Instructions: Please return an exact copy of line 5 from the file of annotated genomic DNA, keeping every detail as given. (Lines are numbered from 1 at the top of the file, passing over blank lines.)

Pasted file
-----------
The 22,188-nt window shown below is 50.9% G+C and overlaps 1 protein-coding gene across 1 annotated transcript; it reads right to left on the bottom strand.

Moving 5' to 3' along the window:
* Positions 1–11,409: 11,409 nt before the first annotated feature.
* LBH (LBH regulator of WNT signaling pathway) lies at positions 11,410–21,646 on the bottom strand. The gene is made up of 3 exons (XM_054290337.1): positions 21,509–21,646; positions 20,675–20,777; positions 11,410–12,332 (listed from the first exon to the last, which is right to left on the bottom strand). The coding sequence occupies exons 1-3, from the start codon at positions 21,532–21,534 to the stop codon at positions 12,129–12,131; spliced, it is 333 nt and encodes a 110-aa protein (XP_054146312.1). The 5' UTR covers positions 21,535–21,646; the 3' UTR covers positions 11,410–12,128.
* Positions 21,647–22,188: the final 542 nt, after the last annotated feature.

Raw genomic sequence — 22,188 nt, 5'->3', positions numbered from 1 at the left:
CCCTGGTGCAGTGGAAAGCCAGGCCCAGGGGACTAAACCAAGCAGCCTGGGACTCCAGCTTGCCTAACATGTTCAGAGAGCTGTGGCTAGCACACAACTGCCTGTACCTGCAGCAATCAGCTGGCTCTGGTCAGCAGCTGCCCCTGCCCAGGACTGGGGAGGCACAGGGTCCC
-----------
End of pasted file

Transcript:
* Positions 21,647–22,188: the final 542 nt, after the last annotated feature.